7)Maitenance issues. Maitenance Mode even with host transport networks enabled is borked because of the little VM that Lab Manager locks to each host. This is fairly ridiculous and convulutes what should be a very straight forward process.

8)Get ready to work some enourmous LUN sizes vs what you are likely used to. We have 2TB FC Luns and the only one we extended to 4TB is having locking issues, etc. NFS is the way you need to go.

9)Enjoy adding another Server 2003 instance to your infrastructure, because 2008 isn’t supported as an host OS for the Lab Manager services.
  Oh yeah, all your important data is located in a little SQL express database on that server too. This is Enterprise software, right?

THE biggest issue I have with Lab Manager is the fact that Lab Manager accesses the ESX servers directly. Do us all a favor and use vCenter as an abstraction layer so we can actually see what the crap is going on and rely on a proven set of administration tools. Ideally Lab Manager would be a plugin and wouldn’t be harboring its own database, etc.

Bottom line is that you need to be sure you have the right needs for Lab Manager to be useful.

Original Thread:


“The” car in progress, pt. 1

The Chevelle lives!  Here are some pictures of it looking a lot more like a car than it has in recent memory…

There will be more updates in the not too distant future.  Exciting 🙂


Poster Needed

So awesome.

So awesome. has some  fantastic artwork.  The problem is, who can wear these t-shirts all the time?  They fit me like crap, too, with there “athletic” sizing.   How many people buying t-shirts online really conform to an “athletic” sizing model?  🙂  To that end, we need posters of these awesome cultural statements.  Join me in bombarding them with emails so we can display this sort of things pinned to our cube walls or framed in our family rooms.  You know you want to.

I already sent my email.  Send yours to: Woot Member Services <> Some person actually wrote me a response saying they were too little as business to handle that but it was something they might consider. If they get enough emails, maybe they will consider it right now…


RIP Northstar


According to Edmunds the Northstar V8 found in many Cadillac models will be done in July, finished.  I remember fondly the two STS sedans my parents owned.  They both had the optional, powered up 4.6 Liter engines and while they seemed to drink some oil they were a joy to put your foot into.  As gracefully as any engine I have had the privilege to run hard it would pull to redline at some 6,000 RPM  and then slip into the next gear, pulling you forward to speeds that were well in excess of the speed limit.  Those were a nice pair of cars.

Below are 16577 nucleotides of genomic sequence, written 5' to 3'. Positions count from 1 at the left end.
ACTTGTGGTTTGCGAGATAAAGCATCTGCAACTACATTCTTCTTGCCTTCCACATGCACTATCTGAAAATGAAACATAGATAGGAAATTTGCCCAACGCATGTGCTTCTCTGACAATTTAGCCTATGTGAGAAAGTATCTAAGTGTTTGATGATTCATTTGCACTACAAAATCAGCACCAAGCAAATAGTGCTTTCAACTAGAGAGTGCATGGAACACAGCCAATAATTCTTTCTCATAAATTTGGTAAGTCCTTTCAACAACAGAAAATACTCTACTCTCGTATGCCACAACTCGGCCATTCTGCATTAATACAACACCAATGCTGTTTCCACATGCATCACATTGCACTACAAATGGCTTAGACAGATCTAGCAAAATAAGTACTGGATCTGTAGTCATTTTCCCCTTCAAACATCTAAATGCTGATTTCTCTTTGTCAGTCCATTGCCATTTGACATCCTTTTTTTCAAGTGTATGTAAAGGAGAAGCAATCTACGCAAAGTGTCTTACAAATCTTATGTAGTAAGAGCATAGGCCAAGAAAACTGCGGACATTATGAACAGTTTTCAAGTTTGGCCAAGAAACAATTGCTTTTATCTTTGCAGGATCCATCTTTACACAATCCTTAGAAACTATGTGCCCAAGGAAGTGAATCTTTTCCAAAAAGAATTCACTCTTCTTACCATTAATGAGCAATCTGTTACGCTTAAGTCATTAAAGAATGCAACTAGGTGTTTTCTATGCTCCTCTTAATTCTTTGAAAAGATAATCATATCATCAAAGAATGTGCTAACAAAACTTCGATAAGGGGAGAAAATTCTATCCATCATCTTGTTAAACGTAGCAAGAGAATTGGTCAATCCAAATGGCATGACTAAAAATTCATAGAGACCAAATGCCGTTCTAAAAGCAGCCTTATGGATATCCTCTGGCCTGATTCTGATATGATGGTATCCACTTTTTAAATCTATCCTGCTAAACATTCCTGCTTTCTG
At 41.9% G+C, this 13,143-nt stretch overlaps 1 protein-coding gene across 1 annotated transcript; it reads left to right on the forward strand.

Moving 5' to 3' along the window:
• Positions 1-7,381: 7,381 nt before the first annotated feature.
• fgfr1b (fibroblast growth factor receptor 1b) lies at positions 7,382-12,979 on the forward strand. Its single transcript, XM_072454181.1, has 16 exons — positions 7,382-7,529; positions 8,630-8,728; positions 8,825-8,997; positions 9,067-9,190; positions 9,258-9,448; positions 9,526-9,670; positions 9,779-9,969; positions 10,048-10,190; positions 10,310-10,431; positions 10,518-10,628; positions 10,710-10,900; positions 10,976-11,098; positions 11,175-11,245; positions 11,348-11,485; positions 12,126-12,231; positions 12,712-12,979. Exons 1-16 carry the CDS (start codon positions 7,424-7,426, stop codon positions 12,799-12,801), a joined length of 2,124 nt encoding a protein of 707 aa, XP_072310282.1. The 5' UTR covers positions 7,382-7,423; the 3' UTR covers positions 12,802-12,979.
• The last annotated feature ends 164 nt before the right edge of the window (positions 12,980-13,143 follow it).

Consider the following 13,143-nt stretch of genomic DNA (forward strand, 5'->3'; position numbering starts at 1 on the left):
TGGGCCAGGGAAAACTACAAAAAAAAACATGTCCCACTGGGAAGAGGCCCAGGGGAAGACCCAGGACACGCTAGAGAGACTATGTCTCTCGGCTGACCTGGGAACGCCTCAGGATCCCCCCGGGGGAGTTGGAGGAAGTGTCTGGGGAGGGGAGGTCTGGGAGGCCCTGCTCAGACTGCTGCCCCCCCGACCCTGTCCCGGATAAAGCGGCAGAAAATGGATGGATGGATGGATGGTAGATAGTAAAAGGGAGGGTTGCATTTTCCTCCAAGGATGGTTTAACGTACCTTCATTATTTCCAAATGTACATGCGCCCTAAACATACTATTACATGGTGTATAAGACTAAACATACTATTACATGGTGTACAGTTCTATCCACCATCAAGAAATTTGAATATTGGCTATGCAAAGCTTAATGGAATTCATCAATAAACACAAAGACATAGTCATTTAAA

What I think is most intersting is that they are almost the same engines being discontinued today.  That picture, on the left?  That was available in 1995 and they still sell it in $50.000 luxury cars today.  Evidently there was a replacement, but the whole GM going under and being baled out shelved it.

Perhaps the funny thing is that GM has so many good engines today they don’t even need it.  With the advanced V6 engines available like the 300HP+, 30MPG+ one in the new Camaro and the good ol’ super-evolved (~400HP, upper 20’s MPG) small block V8 from the Corvette GM has the gamut of power trains locked up without the Northstar.  GM can certainly make some excellent engines, in this case, too many.

It is intersting that for just a couple grand more when I bought the ‘stang I could have had a SVT with its Northstar clone, a DOHC 4.6L hand assembled V8 with nearly the same power ratings and power band of the GM equivalent.   Give the GT some extra love in July Dad, its SOHC 4.6L is as close to a Northstar as we are going to be for a while 🙂


A summer walk in the park…

A while back I took another walk through the little park near us.  I was trying out my big zoom lens and monopod for macro photography.  Overall, its a pretty soft lens and it was getting towards dusk so I had to fight to keep the pics from getting too dim.  I took about 130 pictures, only a few are even worth keeping at all.

That $450 zoom lens with image stabilization is looking pretty tasty about now…